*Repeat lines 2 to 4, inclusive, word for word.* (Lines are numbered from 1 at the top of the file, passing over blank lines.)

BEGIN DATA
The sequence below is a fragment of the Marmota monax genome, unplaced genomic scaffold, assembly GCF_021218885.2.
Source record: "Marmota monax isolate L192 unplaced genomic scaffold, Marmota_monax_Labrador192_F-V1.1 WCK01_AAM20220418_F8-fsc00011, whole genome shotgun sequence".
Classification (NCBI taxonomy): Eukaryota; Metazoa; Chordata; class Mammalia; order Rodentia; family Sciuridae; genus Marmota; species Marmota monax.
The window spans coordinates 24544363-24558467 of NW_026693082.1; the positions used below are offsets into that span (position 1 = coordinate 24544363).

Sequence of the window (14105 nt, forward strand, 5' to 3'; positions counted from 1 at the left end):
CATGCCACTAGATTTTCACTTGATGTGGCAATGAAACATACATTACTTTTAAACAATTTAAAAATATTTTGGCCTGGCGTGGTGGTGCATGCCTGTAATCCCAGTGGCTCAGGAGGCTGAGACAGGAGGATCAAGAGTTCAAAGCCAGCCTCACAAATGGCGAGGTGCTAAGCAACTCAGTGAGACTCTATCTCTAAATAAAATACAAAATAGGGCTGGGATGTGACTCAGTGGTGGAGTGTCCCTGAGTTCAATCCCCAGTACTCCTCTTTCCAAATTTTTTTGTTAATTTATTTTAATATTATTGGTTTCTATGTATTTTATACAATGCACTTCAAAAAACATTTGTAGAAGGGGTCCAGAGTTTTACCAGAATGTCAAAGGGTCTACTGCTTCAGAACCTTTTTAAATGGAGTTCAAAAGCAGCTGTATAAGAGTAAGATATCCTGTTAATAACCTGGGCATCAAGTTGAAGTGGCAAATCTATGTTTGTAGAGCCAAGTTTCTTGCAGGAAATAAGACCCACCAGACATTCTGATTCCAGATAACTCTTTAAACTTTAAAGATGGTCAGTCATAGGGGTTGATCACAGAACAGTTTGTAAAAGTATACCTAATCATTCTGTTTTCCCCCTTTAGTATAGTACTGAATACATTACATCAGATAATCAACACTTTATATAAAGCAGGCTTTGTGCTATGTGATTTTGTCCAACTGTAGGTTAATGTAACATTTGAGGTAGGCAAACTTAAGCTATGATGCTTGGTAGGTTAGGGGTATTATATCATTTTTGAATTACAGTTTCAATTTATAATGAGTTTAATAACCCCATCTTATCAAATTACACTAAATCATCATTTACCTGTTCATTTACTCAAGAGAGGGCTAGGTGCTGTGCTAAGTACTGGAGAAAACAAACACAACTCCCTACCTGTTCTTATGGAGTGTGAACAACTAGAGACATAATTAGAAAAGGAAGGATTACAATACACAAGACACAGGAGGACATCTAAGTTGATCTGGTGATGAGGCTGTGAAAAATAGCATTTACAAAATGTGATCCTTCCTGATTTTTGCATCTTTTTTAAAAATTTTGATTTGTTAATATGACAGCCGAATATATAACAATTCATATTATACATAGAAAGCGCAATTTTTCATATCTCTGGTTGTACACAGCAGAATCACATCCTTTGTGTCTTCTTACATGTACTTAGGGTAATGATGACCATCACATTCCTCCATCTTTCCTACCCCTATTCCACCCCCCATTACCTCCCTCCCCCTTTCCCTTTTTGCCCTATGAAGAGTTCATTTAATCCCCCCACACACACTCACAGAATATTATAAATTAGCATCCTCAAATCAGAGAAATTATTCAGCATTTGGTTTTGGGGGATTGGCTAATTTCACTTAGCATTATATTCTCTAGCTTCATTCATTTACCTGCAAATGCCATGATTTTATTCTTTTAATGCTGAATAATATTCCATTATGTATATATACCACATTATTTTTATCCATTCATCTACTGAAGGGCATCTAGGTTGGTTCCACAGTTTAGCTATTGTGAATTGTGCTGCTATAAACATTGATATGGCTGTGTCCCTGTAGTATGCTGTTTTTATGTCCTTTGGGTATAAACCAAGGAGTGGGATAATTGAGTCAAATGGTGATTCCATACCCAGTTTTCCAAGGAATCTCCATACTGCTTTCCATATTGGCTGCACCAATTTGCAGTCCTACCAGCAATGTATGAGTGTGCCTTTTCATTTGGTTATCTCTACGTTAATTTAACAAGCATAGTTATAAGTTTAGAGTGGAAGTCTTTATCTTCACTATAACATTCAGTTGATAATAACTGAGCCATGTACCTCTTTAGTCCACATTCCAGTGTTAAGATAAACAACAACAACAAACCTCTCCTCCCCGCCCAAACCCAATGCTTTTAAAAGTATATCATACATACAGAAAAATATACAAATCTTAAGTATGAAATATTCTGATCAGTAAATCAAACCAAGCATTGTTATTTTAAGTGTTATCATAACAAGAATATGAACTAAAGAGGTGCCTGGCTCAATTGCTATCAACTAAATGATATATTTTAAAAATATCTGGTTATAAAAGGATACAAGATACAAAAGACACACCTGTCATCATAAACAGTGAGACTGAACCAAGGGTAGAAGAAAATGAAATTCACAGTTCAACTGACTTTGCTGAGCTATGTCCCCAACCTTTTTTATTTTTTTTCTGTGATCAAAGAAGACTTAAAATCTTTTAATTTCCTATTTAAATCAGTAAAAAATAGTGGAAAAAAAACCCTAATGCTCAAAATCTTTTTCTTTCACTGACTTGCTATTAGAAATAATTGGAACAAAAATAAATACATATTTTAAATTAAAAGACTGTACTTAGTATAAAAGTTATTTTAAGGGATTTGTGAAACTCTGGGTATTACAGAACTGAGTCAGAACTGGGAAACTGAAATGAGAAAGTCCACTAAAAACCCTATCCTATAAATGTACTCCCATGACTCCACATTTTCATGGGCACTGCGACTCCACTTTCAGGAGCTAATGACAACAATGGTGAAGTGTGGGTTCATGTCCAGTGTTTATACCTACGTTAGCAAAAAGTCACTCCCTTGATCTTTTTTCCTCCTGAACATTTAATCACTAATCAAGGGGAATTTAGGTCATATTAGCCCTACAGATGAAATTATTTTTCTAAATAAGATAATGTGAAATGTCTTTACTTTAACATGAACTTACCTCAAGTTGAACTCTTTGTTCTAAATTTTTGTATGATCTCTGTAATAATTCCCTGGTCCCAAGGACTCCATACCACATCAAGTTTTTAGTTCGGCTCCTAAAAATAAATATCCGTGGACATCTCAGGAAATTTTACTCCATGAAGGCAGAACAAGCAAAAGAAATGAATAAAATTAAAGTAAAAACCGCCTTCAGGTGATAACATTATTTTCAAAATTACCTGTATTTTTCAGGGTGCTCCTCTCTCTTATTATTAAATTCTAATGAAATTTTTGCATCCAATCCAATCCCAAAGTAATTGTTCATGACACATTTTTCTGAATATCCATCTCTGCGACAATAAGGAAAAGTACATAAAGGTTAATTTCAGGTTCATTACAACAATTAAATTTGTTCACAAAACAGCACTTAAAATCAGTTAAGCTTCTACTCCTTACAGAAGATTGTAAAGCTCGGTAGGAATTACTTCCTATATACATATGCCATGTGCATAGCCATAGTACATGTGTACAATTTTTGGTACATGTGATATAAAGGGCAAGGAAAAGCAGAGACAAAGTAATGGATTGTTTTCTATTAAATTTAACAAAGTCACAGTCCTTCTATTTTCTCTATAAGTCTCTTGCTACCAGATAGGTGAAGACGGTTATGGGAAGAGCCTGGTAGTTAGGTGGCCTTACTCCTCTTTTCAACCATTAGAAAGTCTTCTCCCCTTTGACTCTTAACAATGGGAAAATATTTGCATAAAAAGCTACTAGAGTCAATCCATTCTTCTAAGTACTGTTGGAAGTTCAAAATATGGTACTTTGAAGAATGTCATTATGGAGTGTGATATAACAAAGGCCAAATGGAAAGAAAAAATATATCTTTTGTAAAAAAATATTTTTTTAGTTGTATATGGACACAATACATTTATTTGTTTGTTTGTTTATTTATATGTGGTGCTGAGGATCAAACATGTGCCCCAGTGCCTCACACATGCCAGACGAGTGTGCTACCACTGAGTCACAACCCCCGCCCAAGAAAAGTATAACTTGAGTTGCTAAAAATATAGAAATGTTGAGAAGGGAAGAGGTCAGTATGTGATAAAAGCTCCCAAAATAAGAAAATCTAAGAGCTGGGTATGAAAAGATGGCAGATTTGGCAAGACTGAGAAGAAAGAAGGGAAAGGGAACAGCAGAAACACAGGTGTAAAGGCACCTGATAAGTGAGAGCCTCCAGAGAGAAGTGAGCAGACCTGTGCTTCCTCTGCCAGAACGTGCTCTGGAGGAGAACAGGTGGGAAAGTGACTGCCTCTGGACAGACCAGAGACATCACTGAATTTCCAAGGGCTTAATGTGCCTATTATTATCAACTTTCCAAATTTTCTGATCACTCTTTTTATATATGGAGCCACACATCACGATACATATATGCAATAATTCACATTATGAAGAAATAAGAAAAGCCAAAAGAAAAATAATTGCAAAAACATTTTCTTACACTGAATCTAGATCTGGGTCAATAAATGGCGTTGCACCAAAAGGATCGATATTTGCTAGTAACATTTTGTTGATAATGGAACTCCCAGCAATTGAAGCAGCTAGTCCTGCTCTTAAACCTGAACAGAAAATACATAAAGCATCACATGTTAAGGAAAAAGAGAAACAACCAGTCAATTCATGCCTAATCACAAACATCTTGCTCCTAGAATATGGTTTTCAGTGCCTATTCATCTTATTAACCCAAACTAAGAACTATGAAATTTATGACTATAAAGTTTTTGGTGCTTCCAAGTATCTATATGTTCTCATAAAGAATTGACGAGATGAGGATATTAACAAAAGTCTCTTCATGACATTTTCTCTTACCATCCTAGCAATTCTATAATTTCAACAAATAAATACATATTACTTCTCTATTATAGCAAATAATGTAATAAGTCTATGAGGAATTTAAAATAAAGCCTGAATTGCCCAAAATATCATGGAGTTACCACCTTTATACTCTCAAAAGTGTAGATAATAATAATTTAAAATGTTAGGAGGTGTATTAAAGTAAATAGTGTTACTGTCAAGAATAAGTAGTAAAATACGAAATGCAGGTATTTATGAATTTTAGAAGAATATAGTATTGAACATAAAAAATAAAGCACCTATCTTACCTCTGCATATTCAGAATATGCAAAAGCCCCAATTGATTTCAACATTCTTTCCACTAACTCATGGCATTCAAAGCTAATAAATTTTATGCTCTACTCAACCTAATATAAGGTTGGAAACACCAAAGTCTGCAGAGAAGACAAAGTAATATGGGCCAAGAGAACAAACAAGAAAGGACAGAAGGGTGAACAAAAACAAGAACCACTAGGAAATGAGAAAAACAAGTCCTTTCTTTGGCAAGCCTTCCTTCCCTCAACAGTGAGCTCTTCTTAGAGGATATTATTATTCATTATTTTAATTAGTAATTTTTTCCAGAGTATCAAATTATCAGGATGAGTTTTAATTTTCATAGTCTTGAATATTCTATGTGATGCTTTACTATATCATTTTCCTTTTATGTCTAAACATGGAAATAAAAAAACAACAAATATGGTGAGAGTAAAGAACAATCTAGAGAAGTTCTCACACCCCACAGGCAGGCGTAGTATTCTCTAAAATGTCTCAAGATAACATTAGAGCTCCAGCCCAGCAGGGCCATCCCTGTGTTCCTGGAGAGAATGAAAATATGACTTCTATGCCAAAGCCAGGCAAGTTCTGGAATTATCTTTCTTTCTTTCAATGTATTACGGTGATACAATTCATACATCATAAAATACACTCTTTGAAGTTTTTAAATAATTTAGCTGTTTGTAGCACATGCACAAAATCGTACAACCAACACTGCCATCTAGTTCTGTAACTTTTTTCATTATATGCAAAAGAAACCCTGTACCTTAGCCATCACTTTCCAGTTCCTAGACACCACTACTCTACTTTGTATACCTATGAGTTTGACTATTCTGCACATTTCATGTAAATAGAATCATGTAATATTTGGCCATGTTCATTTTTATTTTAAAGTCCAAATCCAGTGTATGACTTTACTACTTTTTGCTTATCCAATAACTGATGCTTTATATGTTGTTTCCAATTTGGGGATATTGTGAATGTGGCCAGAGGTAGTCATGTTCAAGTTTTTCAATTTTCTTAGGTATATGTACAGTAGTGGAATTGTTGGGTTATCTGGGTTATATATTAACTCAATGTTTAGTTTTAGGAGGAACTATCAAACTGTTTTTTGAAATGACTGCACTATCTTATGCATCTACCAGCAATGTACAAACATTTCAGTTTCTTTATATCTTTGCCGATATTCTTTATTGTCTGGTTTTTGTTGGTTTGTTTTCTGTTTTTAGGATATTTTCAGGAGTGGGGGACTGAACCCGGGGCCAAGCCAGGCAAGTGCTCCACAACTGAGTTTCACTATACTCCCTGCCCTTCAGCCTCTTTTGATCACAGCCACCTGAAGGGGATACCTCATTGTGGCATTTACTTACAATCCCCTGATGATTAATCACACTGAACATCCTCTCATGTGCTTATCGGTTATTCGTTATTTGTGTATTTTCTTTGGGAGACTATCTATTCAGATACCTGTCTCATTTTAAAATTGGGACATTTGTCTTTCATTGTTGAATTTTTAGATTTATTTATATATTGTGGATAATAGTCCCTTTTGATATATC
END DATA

Source record: "Marmota monax isolate L192 unplaced genomic scaffold, Marmota_monax_Labrador192_F-V1.1 WCK01_AAM20220418_F8-fsc00011, whole genome shotgun sequence".
Classification (NCBI taxonomy): Eukaryota; Metazoa; Chordata; class Mammalia; order Rodentia; family Sciuridae; genus Marmota; species Marmota monax.
The window spans coordinates 24544363-24558467 of NW_026693082.1; the positions used below are offsets into that span (position 1 = coordinate 24544363).